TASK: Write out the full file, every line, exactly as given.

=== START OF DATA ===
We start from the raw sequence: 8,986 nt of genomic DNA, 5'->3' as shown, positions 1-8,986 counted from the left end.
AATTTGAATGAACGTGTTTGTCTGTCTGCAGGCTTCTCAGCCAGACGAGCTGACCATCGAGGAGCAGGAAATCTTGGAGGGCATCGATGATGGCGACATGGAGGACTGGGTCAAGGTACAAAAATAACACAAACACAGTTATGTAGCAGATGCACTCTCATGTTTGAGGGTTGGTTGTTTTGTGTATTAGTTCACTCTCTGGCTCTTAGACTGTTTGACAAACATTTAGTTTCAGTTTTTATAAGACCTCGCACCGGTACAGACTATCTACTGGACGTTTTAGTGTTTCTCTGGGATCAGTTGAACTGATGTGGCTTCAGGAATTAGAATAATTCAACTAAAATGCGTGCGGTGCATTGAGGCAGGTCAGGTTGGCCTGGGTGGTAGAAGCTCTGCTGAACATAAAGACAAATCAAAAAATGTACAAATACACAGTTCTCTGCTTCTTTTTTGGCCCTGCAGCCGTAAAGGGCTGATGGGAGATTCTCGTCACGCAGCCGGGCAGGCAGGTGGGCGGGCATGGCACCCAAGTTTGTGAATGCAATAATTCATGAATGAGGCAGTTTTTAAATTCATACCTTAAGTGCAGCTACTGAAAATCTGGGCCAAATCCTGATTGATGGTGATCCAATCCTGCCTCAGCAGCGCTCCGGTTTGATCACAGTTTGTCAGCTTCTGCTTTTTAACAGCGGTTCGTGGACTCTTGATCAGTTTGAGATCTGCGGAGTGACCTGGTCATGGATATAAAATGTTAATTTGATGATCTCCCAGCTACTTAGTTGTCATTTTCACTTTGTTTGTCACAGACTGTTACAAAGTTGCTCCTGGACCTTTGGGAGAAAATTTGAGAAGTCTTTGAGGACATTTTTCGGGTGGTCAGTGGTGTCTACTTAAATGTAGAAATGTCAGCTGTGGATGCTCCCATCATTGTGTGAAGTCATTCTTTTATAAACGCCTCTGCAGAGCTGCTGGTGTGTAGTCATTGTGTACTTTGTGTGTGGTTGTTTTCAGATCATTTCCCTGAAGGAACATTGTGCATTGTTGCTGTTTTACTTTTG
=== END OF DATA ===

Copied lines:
We start from the raw sequence: 8,986 nt of genomic DNA, 5'->3' as shown, positions 1-8,986 counted from the left end.
AATTTGAATGAACGTGTTTGTCTGTCTGCAGGCTTCTCAGCCAGACGAGCTGACCATCGAGGAGCAGGAAATCTTGGAGGGCATCGATGATGGCGACATGGAGGACTGGGTCAAGGTACAAAAATAACACAAACACAGTTATGTAGCAGATGCACTCTCATGTTTGAGGGTTGGTTGTTTTGTGTATTAGTTCACTCTCTGGCTCTTAGACTGTTTGACAAACATTTAGTTTCAGTTTTTATAAGACCTCGCACCGGTACAGACTATCTACTGGACGTTTTAGTGTTTCTCTGGGATCAGTTGAACTGATGTGGCTTCAGGAATTAGAATAATTCAACTAAAATGCGTGCGGTGCATTGAGGCAGGTCAGGTTGGCCTGGGTGGTAGAAGCTCTGCTGAACATAAAGACAAATCAAAAAATGTACAAATACACAGTTCTCTGCTTCTTTTTTGGCCCTGCAGCCGTAAAGGGCTGATGGGAGATTCTCGTCACGCAGCCGGGCAGGCAGGTGGGCGGGCATGGCACCCAAGTTTGTGAATGCAATAATTCATGAATGAGGCAGTTTTTAAATTCATACCTTAAGTGCAGCTACTGAAAATCTGGGCCAAATCCTGATTGATGGTGATCCAATCCTGCCTCAGCAGCGCTCCGGTTTGATCACAGTTTGTCAGCTTCTGCTTTTTAACAGCGGTTCGTGGACTCTTGATCAGTTTGAGATCTGCGGAGTGACCTGGTCATGGATATAAAATGTTAATTTGATGATCTCCCAGCTACTTAGTTGTCATTTTCACTTTGTTTGTCACAGACTGTTACAAAGTTGCTCCTGGACCTTTGGGAGAAAATTTGAGAAGTCTTTGAGGACATTTTTCGGGTGGTCAGTGGTGTCTACTTAAATGTAGAAATGTCAGCTGTGGATGCTCCCATCATTGTGTGAAGTCATTCTTTTATAAACGCCTCTGCAGAGCTGCTGGTGTGTAGTCATTGTGTACTTTGTGTGTGGTTGTTTTCAGATCATTTCCCTGAAGGAACATTGTGCATTGTTGCTGTTTTACTTTTG